Biggest takeaway: “It is not the critic who counts; not the man who points out how the strong man stumbles, or where the doer of deeds could have done them better. The credit belongs to the man who is actually in the arena, whose face is marred by dust and sweat and blood; who strives valiantly; who errs, who comes short again and again,because there is no effort without error and shortcoming; but who does actually strive to do the deeds; who knows great enthusiasms, the great devotions; who spends himself in a worthy cause; who at the best knows in the end the triumph of high achievement, and who at the worst, if he fails, at least fails while daring greatly.”
Don't take your critics too seriously, there will always be a critic, there will always be someone who doesn't understand your business, heck, there will even be someone out there who just doesn't like you for no reason at all. And that's okay.
Listen to Brené's talk on the quote above here.
6. Essentialism by Greg McKeown
I used to get so overwhelmed by my to-do list. I have one for my personal life/home and one for the business. There was always so much to do, so many little things. There would even be times where I didn't know where to begin, or feel like I did so much during the course of the day but really didn't accomplish much once I took a step back. The art of busyness is something most of us are really, really good at. But busy isn't always a good thing. Trying to really define what is a priority and what is important can be challenging since most of the time, EVERYTHING seems to be a priority or be the most important. This book forced me (in a good way) to step back and really evaluate what's important and get into the habit of learning how to identify what is a priority/what isn't. I still have days when things can feel a little overwhelming and those are the days I reach for this very book to remind me of the essentialist mindset!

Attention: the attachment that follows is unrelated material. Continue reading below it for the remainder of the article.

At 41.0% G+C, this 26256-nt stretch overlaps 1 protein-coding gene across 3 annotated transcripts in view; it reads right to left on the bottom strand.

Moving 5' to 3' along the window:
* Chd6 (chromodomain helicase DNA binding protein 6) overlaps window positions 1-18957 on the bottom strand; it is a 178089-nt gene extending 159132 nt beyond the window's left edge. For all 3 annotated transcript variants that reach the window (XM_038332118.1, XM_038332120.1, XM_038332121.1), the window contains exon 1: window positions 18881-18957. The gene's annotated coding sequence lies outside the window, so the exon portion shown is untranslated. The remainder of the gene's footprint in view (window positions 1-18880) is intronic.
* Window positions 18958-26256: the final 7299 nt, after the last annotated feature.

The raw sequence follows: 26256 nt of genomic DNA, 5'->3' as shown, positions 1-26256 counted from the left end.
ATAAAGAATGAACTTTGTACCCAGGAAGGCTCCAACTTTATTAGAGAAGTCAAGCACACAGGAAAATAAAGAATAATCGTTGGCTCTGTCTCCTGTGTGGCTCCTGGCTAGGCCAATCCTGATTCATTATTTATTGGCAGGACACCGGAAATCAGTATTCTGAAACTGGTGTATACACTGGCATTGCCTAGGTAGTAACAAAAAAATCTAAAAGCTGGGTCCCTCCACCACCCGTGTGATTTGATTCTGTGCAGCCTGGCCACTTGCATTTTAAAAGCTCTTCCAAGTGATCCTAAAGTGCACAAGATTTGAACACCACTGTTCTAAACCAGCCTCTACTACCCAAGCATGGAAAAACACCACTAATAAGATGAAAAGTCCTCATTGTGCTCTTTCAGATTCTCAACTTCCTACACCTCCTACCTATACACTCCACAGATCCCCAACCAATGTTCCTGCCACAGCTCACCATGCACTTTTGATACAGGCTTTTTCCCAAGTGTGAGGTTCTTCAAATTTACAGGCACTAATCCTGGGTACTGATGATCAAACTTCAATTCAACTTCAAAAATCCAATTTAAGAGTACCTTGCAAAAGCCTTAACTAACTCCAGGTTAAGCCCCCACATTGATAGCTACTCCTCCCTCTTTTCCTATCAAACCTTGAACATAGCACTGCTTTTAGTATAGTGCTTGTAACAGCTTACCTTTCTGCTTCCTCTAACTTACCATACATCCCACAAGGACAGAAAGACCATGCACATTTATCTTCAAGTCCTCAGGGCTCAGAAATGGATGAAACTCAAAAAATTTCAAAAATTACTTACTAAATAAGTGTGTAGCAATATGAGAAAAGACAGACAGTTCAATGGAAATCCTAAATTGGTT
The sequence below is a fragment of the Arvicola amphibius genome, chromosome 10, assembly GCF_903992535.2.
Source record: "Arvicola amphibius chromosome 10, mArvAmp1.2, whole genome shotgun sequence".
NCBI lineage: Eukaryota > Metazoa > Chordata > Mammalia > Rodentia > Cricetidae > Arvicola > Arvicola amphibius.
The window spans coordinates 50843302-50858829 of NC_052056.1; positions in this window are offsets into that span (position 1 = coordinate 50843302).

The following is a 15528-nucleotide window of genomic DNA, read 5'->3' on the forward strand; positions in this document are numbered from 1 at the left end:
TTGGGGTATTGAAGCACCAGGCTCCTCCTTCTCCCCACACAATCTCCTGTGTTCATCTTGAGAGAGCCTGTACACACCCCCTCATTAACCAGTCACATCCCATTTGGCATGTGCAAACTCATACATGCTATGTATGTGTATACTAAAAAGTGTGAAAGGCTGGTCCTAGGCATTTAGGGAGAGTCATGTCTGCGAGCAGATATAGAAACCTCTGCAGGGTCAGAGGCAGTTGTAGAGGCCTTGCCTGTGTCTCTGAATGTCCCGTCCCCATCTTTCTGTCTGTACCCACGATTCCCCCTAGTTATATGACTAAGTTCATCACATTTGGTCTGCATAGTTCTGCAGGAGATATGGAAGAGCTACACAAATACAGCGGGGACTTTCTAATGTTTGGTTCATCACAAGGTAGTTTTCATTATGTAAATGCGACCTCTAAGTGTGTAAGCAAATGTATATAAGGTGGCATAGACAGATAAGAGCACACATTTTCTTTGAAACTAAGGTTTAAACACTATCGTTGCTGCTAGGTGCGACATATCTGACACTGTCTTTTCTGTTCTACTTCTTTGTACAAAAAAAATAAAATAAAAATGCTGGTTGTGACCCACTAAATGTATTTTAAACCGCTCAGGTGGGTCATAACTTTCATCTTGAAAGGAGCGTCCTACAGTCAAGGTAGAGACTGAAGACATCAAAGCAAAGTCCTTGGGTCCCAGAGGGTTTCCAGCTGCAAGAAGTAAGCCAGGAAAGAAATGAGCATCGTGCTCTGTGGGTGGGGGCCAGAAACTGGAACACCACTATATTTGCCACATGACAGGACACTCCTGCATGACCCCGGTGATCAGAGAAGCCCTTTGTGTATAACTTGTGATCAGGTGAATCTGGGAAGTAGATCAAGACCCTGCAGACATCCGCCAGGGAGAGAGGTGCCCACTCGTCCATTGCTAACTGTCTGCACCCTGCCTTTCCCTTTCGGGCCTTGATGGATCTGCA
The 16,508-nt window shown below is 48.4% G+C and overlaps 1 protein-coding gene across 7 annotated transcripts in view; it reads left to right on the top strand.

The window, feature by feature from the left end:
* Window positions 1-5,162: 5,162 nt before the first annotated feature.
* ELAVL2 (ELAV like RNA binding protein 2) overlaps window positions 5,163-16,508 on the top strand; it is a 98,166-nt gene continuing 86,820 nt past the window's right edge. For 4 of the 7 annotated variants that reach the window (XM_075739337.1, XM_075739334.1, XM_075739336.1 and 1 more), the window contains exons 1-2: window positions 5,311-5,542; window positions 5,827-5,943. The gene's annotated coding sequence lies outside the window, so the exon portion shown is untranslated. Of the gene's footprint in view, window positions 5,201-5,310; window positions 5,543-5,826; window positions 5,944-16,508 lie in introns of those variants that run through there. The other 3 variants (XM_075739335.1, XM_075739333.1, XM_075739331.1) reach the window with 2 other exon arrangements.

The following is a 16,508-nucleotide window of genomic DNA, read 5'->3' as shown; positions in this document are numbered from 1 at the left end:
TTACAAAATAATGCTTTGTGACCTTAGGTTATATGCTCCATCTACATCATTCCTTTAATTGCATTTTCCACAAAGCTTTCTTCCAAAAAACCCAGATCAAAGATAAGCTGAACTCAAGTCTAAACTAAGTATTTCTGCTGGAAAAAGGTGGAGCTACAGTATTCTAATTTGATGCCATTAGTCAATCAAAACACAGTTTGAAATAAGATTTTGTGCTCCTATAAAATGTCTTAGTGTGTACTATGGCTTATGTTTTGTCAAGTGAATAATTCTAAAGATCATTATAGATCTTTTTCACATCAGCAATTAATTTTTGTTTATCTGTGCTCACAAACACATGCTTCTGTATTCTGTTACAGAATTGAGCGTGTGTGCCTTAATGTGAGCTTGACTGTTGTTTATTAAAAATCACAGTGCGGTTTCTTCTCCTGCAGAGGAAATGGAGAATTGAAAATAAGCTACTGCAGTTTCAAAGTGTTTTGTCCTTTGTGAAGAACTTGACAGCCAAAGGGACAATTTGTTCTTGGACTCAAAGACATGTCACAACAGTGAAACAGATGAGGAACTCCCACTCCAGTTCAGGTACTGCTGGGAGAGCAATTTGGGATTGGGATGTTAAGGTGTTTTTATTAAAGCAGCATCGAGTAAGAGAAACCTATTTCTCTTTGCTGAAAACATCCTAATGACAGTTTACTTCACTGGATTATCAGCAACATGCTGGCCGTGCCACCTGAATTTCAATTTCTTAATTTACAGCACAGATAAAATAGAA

Biggest takeaway: Direct quote from the book " An essentialist produces more - brings forth more - by removing more instead of doing more."